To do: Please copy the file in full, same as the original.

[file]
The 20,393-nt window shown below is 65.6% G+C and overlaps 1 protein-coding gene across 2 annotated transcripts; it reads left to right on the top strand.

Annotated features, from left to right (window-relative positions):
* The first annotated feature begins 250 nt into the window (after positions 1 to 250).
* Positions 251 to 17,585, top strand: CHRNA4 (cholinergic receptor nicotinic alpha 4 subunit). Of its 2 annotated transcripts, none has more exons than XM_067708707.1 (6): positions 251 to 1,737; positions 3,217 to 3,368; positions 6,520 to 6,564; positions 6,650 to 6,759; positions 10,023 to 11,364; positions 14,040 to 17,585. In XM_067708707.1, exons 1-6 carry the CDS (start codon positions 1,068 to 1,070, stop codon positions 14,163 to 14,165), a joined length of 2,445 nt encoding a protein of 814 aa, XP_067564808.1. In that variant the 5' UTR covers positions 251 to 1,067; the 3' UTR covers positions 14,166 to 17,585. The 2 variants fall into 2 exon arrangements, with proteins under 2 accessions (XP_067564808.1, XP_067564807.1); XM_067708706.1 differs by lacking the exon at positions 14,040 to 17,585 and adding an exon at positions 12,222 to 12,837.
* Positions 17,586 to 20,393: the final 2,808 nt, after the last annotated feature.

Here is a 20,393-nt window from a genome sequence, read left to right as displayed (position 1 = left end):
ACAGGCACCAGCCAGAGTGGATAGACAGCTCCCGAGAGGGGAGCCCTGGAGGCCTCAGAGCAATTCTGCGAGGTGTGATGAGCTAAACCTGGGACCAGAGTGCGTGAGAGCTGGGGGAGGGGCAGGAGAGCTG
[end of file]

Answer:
The 20,393-nt window shown below is 65.6% G+C and overlaps 1 protein-coding gene across 2 annotated transcripts; it reads left to right on the top strand.

Annotated features, from left to right (window-relative positions):
* The first annotated feature begins 250 nt into the window (after positions 1 to 250).
* Positions 251 to 17,585, top strand: CHRNA4 (cholinergic receptor nicotinic alpha 4 subunit). Of its 2 annotated transcripts, none has more exons than XM_067708707.1 (6): positions 251 to 1,737; positions 3,217 to 3,368; positions 6,520 to 6,564; positions 6,650 to 6,759; positions 10,023 to 11,364; positions 14,040 to 17,585. In XM_067708707.1, exons 1-6 carry the CDS (start codon positions 1,068 to 1,070, stop codon positions 14,163 to 14,165), a joined length of 2,445 nt encoding a protein of 814 aa, XP_067564808.1. In that variant the 5' UTR covers positions 251 to 1,067; the 3' UTR covers positions 14,166 to 17,585. The 2 variants fall into 2 exon arrangements, with proteins under 2 accessions (XP_067564808.1, XP_067564807.1); XM_067708706.1 differs by lacking the exon at positions 14,040 to 17,585 and adding an exon at positions 12,222 to 12,837.
* Positions 17,586 to 20,393: the final 2,808 nt, after the last annotated feature.

Here is a 20,393-nt window from a genome sequence, read left to right as displayed (position 1 = left end):
ACAGGCACCAGCCAGAGTGGATAGACAGCTCCCGAGAGGGGAGCCCTGGAGGCCTCAGAGCAATTCTGCGAGGTGTGATGAGCTAAACCTGGGACCAGAGTGCGTGAGAGCTGGGGGAGGGGCAGGAGAGCTG